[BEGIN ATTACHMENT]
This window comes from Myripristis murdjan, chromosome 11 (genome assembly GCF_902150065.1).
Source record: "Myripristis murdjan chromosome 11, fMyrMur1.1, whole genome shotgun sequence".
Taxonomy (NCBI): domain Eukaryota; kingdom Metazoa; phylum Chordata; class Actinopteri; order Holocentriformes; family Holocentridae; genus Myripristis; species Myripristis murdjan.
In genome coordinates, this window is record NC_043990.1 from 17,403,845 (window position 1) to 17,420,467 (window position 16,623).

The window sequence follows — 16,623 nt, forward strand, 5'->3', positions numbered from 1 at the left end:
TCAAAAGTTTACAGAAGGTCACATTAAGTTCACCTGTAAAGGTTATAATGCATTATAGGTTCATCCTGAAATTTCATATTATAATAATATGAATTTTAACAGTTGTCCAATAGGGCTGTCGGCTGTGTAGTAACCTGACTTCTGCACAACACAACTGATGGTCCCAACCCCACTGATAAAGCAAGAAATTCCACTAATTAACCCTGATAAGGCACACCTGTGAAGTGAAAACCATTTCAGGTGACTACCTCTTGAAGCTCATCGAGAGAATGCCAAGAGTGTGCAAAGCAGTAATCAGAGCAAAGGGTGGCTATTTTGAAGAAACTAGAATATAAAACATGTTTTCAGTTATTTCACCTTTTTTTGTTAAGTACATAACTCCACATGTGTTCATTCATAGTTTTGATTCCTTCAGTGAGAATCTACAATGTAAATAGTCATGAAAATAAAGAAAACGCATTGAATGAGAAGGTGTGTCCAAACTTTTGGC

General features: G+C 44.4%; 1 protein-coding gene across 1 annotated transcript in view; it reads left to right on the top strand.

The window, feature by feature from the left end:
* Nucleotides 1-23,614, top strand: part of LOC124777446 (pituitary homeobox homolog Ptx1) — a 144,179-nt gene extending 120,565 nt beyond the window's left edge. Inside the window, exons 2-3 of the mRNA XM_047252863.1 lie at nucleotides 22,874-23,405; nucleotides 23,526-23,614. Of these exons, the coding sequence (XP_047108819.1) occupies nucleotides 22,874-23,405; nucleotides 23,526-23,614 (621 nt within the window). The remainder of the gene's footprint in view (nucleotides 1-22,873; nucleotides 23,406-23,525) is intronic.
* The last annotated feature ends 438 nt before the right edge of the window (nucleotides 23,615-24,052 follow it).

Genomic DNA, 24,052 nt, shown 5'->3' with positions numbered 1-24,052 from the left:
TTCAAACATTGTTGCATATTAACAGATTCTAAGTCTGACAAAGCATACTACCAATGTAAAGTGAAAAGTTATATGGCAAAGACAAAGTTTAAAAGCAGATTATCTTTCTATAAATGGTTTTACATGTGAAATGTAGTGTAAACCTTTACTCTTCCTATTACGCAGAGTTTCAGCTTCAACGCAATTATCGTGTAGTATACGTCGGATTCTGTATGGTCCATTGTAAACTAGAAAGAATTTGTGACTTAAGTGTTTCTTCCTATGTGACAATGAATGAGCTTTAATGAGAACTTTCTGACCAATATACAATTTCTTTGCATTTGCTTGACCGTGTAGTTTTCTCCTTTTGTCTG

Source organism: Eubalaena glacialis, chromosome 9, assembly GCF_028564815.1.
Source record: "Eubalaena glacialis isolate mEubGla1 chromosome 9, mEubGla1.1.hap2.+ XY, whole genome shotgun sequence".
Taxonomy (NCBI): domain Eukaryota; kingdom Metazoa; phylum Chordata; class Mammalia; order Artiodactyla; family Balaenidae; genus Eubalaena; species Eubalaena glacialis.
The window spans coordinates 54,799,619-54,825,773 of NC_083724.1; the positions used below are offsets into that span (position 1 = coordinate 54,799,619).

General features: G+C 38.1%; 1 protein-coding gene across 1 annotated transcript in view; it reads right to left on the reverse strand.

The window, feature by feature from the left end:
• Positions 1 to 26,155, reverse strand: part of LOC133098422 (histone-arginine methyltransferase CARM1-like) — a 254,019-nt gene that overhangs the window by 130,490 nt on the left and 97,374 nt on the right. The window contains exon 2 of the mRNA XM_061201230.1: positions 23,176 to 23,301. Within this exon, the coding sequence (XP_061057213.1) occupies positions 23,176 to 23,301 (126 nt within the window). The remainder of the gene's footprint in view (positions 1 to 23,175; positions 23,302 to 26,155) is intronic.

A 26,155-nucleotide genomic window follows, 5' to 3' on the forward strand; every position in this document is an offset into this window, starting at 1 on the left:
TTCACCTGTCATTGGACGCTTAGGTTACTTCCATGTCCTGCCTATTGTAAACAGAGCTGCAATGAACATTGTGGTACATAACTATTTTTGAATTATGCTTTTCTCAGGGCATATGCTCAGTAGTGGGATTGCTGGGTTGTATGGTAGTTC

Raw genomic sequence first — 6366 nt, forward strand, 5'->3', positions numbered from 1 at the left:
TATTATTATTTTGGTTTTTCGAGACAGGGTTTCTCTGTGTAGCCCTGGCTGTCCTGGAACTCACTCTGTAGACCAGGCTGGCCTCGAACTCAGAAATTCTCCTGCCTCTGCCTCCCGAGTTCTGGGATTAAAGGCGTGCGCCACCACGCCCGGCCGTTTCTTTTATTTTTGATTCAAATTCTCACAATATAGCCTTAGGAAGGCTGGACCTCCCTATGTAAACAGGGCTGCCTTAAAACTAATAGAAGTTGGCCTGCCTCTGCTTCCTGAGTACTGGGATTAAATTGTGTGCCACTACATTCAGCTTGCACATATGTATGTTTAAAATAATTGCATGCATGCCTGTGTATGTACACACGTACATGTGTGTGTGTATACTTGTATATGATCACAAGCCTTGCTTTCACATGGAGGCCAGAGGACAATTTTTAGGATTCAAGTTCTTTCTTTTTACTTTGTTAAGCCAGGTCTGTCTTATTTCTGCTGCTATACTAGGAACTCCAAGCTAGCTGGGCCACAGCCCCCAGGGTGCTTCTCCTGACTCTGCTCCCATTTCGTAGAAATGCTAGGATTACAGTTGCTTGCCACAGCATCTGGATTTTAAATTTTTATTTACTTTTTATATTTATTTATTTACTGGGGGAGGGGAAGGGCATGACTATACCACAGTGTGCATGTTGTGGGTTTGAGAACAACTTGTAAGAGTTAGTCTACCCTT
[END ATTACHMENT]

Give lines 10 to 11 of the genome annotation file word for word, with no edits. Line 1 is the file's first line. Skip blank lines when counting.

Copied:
* The last annotated feature ends 438 nt before the right edge of the window (nucleotides 23,615-24,052 follow it).

Genomic DNA, 24,052 nt, shown 5'->3' with positions numbered 1-24,052 from the left: